In his chapter, Dr. Thomas Pogge notes that today’s huge human rights deficit is almost entirely avoidable. Here, Dr. Pogge argues that “the morally significant issue is not whether such deprivations were even worse twenty-five years ago. Rather, the morally significant issue is whether such deprivations are today partly or wholly avoidable, and if so, at what cost.” Curbing illicit financial outflows must be an aspect of reducing these human rights deficits; massive rights deficit reductions could be achieved if developing countries were able to capture and collect appropriate tax on illicit financial outflows from multinationals and their own wealthiest citizens.
Five Country Studies: India, Mexico, Russia, the Philippines, and Brazil
To be released at the Washington Conference 21-22 September
In the early 1990s, when I was Prime Minister of Norway, I once found myself debating sustainable development with an opposition leader who insisted that I tell him the government’s single most important priority in that field. Frustrated, I replied that what he was asking was impossible to answer. I concluded our exchange by explaining why: “Because everything is connected to everything.”
Fortunately, such thinking is now more widely held than it was back then, thanks partly to the human development approach, which emphasizes the complexity of nature and recognizes that one-dimensional solutions cannot address multidimensional problems like those we currently face. Indeed, today’s challenges are seldom simply environmental, social, or economic, and their solutions do not lie within the area of competence of a single government ministry. Without broad, multidisciplinary impact analysis, such narrow thinking can lead to new problems.
The High Level Panel on Humanitarian Cash Transfers, which I chaired, published our report this week. We concluded that the international system should take deliberate steps to seize two big opportunities to improve humanitarian aid. First, we should take the opportunity to improve humanitarian aid by providing many more unconditional cash transfers. Second, we should use the spread of cash transfers to help bring about much-needed improvements in the humanitarian system.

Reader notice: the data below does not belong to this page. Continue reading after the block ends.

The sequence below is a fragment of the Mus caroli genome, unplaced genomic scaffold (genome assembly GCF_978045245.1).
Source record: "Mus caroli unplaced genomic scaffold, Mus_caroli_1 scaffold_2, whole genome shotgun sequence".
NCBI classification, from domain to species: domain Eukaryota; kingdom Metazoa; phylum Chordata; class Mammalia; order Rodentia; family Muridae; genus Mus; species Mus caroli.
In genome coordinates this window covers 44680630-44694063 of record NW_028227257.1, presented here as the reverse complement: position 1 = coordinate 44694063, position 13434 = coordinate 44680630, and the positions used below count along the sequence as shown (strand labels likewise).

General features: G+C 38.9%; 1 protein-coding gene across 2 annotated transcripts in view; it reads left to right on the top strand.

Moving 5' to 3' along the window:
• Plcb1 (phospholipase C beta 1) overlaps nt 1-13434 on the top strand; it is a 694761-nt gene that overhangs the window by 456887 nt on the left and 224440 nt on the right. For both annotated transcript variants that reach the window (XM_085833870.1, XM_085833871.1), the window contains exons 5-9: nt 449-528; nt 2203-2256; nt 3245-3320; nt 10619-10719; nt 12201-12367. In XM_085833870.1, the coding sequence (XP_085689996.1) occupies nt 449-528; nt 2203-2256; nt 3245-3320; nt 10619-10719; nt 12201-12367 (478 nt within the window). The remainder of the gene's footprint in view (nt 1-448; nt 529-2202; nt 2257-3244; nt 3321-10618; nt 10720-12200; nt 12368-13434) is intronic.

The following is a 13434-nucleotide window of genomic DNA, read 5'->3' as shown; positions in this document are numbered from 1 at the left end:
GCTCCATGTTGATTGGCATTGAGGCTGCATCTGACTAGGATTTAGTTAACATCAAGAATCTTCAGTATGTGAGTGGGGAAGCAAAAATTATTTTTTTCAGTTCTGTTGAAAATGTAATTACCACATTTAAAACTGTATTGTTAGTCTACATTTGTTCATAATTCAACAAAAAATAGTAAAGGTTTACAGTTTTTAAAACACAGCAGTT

Speaking at the conclusion of the Trade Union Climate Summit of 250 trade union leaders from Ghana to Brazil, Canada to the Philippines and climate experts, Foreign Minister Fabius heard union demands for a climate agreement which delivers and commits to just transition and ambition on climate change.
“Unions have been disappointed to see that workers and their families have been left out of the draft climate agreement and have called on the French Presidency to ensure just transition language is reinstated,” said Sharan Burrow, General Secretary, the International Trade Union Confederation.
Governments across Africa are obsessed with foreign direct investment. Yet every year the continent losses billions of dollars through illegal financial outflows connected with FDI. More money is lost through legal transfers of super-profits and foreign investors are responsible for distorting national economies.Governments across Africa are obsessed with foreign direct investment. Yet every year the continent losses billions of dollars through illegal financial outflows connected with FDI. More money is lost through legal transfers of super-profits and foreign investors are responsible for distorting national economies.